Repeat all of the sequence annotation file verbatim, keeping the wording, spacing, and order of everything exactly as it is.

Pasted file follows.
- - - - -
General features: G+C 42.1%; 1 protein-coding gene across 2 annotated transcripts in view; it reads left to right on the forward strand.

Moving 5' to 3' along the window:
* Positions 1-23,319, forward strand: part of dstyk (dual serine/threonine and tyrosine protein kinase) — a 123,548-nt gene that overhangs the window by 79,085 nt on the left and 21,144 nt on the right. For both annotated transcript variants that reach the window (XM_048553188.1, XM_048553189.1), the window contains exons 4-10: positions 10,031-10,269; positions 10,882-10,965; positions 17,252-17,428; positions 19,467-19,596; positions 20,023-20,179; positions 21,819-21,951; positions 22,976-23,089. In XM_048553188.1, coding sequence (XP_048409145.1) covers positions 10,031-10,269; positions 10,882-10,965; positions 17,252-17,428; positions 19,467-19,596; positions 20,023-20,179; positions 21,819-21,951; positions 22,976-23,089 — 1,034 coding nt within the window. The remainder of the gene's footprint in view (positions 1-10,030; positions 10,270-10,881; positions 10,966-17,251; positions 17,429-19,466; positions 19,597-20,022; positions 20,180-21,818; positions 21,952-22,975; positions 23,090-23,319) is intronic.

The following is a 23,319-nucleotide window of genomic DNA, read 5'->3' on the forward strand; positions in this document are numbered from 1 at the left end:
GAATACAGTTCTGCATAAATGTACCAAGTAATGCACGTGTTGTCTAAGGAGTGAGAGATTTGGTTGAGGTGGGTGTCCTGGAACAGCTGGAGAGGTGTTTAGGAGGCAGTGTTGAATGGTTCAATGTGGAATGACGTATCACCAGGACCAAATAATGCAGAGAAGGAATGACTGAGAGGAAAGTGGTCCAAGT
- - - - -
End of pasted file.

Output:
General features: G+C 42.1%; 1 protein-coding gene across 2 annotated transcripts in view; it reads left to right on the forward strand.

Moving 5' to 3' along the window:
* Positions 1-23,319, forward strand: part of dstyk (dual serine/threonine and tyrosine protein kinase) — a 123,548-nt gene that overhangs the window by 79,085 nt on the left and 21,144 nt on the right. For both annotated transcript variants that reach the window (XM_048553188.1, XM_048553189.1), the window contains exons 4-10: positions 10,031-10,269; positions 10,882-10,965; positions 17,252-17,428; positions 19,467-19,596; positions 20,023-20,179; positions 21,819-21,951; positions 22,976-23,089. In XM_048553188.1, coding sequence (XP_048409145.1) covers positions 10,031-10,269; positions 10,882-10,965; positions 17,252-17,428; positions 19,467-19,596; positions 20,023-20,179; positions 21,819-21,951; positions 22,976-23,089 — 1,034 coding nt within the window. The remainder of the gene's footprint in view (positions 1-10,030; positions 10,270-10,881; positions 10,966-17,251; positions 17,429-19,466; positions 19,597-20,022; positions 20,180-21,818; positions 21,952-22,975; positions 23,090-23,319) is intronic.

The following is a 23,319-nucleotide window of genomic DNA, read 5'->3' on the forward strand; positions in this document are numbered from 1 at the left end:
GAATACAGTTCTGCATAAATGTACCAAGTAATGCACGTGTTGTCTAAGGAGTGAGAGATTTGGTTGAGGTGGGTGTCCTGGAACAGCTGGAGAGGTGTTTAGGAGGCAGTGTTGAATGGTTCAATGTGGAATGACGTATCACCAGGACCAAATAATGCAGAGAAGGAATGACTGAGAGGAAAGTGGTCCAAGT